Last week our friends at Worn & Wound held their third annual Wind Up watch fair inside of New York’s famed Chelsea Market. The event was a celebration of watch culture and included a healthy mix of some of our favorite micro-brands like Oak & Oscar, Autodromo, and Baltic; as well as some relative heavyweights like Oris and Orient. It’s become one of the most heavily trafficked watch fairs in the country, and we were on hand to see the latest from the independent scene, talk watches, and of course, snap a few pics. Read on for our takeaways.

A Rolex wearer examines a Stowa Flieger

If there’s one message we came away from Wind Up with, it’s this: now is a great time to be in the market for a watch from an independent brand. We found interesting and attractive options for pretty much every budget range, from $250 to north of $2,500. If you don’t see enough variety from larger mainstream brands, you’ll find a lot to love in the smaller indy brands. Without the pressure of maintaining market share or preserving iconic models, smaller brands are free to express a greater degree of creativity and diversity.

Autodromo’s table of watches, driving gloves, and watch straps

When the Swatch Group announced that they’d be limiting the supply of their ETA movements to third parties in 2013, many thought it would spell the death of the small, one-man show watch brands. However, thanks to the emergence of other suppliers like Miyota (Japanese), Sellita (Swiss), Eterna (Swiss), and Soprod (Swiss) – the micro brands have been able to adapt and thrive.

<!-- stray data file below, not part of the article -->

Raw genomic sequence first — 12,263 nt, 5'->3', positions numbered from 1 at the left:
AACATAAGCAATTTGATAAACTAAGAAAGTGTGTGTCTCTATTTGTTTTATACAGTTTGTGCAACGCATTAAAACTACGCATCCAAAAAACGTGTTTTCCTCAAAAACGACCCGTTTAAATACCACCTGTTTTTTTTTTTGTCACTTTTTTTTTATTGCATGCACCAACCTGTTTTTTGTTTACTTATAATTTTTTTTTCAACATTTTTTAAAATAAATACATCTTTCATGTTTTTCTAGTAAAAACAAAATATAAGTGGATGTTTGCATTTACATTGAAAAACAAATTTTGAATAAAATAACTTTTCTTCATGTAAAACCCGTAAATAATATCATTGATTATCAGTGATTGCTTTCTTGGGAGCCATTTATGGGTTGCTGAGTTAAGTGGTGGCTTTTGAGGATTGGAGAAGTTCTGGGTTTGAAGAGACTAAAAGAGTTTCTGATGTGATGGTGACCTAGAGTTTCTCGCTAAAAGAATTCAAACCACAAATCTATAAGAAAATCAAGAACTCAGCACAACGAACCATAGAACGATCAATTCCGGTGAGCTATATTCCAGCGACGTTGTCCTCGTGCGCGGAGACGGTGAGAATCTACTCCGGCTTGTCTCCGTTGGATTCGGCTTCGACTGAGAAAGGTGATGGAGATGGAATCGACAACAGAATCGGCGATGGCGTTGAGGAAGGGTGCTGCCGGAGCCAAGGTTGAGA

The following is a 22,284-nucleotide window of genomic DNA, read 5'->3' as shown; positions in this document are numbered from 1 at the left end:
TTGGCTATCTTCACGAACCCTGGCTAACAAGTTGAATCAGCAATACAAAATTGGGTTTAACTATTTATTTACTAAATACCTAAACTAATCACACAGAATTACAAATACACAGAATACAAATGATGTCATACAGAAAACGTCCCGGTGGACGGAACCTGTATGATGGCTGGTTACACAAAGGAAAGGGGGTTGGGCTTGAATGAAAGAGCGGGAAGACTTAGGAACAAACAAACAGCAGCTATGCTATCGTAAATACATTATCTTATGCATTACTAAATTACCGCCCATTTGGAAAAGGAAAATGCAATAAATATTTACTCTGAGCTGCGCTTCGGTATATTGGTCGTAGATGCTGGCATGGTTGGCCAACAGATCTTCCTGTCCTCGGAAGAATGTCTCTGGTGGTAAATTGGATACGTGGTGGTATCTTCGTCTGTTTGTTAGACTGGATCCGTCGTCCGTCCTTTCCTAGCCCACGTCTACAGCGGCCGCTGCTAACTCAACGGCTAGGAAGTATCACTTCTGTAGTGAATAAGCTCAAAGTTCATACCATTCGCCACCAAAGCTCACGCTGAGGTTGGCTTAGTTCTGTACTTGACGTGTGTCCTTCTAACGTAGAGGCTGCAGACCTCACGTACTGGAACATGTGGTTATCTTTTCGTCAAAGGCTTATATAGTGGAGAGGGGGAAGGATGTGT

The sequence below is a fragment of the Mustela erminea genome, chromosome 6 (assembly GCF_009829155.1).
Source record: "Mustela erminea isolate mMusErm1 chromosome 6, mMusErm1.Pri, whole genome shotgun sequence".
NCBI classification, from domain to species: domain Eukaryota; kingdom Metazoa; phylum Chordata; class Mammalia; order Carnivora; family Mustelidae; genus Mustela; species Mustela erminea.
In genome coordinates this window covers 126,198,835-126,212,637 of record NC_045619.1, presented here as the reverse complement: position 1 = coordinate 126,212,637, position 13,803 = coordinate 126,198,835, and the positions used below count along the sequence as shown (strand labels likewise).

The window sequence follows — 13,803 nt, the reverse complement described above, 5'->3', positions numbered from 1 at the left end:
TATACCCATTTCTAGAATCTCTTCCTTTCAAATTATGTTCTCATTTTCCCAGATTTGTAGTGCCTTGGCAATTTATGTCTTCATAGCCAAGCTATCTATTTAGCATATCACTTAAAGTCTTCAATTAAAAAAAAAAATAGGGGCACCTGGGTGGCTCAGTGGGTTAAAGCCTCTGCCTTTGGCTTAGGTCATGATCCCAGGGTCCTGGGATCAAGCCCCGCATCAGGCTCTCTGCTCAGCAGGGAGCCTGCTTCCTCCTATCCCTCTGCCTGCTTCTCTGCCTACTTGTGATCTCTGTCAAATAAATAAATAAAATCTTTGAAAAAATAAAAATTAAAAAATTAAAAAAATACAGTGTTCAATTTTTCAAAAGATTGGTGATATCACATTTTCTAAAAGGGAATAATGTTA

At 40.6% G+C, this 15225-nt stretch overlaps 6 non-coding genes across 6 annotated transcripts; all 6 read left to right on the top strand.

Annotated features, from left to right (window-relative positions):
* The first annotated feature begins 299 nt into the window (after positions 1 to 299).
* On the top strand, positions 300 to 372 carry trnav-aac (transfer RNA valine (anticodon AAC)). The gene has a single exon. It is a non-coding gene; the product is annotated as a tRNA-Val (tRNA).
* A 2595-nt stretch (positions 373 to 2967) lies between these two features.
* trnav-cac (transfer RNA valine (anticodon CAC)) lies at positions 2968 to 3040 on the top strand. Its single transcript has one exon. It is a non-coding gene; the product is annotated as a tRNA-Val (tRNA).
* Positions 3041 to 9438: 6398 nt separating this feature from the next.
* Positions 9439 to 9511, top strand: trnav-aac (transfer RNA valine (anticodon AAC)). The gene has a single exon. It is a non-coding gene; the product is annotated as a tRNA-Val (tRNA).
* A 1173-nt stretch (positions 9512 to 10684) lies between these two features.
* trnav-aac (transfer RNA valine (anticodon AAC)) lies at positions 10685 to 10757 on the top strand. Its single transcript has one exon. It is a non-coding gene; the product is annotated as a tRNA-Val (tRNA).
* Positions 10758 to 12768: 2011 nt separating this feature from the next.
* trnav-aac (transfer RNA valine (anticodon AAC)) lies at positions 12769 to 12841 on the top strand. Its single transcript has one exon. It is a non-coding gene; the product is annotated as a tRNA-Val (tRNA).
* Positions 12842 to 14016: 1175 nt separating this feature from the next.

Crowds gather in front of Klokers

The Wind Up Watch Fair serves as a nexus point for like-minded individuals who see the value in these small brands both young and old alike. And making the discovery is half the fun. Below you’ll find our photos from the event along with some of our favorites called out.

Chicago based brand Oak & Oscar introduced their first watch, the Burnham in 2015, and the 2 years since have brought two new watches to market in the Stanford GMT, and Jackson flyback chronograph. The designs are well thought out and practical enough for everyday wear, and we particularly love the colors offered, which feature subtle splashes of color in all the right areas. Better yet, these watches with some seriously good leather and fabric goods to travel with your watches in style. Learn more about Oak & Oscar right here.

Autodromo has been around since 2011 offering a small collection of watches and accessories inspired by automotive themes and culture. Their first watches were offered with quartz innards, but recent offerings, such as the Stradale and more recent Group B, can be had with mechanical movements. Prices remain accessible at under $1,000. Check out more of their watches and accessories right here.

Autodromo Group B

French brand Baltic takes some of the best traits of mechanical watches through history and recreates them in modern incarnations at accessible price points. They call it vintage-inspired, we call it practical. The designs are clean and straightforward while the dimensions are perfect for those that prefer actual vintage watches. I mean, just look at the dial on that bicompax chronograph. Learn more about Baltic right here.

Full gallery of images from Wind Up below: